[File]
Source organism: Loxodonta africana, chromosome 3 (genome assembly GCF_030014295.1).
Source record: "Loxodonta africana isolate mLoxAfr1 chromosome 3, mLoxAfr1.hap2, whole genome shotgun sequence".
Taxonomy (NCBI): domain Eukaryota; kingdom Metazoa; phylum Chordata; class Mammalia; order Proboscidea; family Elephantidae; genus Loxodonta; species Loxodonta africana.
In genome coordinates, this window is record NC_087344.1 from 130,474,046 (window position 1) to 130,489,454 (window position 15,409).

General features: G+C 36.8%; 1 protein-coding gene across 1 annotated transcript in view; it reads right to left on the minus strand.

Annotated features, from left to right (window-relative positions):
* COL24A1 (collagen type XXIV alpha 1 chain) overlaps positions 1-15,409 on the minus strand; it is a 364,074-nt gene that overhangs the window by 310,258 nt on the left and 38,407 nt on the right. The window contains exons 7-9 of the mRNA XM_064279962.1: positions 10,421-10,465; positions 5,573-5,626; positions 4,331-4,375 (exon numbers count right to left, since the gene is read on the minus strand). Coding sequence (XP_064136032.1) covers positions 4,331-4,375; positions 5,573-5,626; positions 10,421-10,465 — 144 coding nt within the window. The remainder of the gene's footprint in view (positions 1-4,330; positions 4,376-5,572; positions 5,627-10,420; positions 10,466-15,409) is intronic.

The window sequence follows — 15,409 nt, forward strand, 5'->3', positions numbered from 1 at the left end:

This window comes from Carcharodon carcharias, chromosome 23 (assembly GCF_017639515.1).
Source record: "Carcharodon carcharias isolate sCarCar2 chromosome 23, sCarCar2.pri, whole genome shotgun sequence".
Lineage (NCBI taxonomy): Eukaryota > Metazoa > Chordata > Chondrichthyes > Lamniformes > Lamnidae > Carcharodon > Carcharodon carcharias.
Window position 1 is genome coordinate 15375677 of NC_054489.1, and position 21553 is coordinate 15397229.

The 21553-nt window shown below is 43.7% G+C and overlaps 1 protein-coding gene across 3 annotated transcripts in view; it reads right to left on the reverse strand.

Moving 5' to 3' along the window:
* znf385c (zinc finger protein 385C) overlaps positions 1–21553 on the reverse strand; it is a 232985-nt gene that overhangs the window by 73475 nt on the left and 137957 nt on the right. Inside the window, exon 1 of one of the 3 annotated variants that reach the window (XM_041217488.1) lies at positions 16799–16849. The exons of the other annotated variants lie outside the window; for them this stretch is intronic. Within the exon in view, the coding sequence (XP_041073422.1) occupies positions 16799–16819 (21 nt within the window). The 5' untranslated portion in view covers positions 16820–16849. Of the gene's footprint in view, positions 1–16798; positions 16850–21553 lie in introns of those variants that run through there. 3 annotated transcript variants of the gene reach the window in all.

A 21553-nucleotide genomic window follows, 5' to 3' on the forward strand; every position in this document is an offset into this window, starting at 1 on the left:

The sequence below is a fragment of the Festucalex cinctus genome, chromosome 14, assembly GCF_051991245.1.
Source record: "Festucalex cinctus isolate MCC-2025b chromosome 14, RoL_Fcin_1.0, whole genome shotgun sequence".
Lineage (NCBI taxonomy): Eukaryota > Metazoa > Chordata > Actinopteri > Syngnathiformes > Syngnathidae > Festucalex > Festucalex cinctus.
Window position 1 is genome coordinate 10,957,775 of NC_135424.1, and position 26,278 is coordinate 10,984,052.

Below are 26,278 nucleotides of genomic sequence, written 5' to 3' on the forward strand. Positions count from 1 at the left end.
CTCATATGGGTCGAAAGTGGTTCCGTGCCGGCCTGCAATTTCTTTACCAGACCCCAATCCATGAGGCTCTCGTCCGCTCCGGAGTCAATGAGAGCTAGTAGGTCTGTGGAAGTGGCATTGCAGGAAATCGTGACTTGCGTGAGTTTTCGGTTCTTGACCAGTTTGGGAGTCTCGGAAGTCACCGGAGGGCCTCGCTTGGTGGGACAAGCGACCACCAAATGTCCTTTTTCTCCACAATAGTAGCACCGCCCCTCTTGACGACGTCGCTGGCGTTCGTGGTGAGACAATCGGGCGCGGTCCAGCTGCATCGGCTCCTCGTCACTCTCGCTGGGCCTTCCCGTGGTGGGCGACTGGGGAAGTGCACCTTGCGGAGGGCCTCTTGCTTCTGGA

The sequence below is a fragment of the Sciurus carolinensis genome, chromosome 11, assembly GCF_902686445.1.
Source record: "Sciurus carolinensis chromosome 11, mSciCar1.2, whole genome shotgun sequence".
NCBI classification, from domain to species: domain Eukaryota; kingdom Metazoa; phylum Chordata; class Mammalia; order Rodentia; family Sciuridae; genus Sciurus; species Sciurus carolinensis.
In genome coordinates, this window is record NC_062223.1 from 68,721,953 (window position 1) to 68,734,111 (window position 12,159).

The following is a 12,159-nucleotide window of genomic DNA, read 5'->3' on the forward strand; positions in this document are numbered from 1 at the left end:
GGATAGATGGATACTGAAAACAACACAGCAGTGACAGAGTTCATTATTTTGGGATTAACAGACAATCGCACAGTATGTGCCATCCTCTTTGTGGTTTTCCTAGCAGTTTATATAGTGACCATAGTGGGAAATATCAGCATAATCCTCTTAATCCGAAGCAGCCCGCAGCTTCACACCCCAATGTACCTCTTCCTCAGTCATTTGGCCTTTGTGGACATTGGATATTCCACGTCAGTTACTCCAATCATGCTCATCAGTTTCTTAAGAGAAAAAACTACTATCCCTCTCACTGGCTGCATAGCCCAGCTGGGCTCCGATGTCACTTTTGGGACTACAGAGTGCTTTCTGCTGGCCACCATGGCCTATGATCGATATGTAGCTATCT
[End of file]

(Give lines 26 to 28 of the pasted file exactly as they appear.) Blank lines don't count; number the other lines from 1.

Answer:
In genome coordinates, this window is record NC_062223.1 from 68,721,953 (window position 1) to 68,734,111 (window position 12,159).

The following is a 12,159-nucleotide window of genomic DNA, read 5'->3' on the forward strand; positions in this document are numbered from 1 at the left end:
GGATAGATGGATACTGAAAACAACACAGCAGTGACAGAGTTCATTATTTTGGGATTAACAGACAATCGCACAGTATGTGCCATCCTCTTTGTGGTTTTCCTAGCAGTTTATATAGTGACCATAGTGGGAAATATCAGCATAATCCTCTTAATCCGAAGCAGCCCGCAGCTTCACACCCCAATGTACCTCTTCCTCAGTCATTTGGCCTTTGTGGACATTGGATATTCCACGTCAGTTACTCCAATCATGCTCATCAGTTTCTTAAGAGAAAAAACTACTATCCCTCTCACTGGCTGCATAGCCCAGCTGGGCTCCGATGTCACTTTTGGGACTACAGAGTGCTTTCTGCTGGCCACCATGGCCTATGATCGATATGTAGCTATCT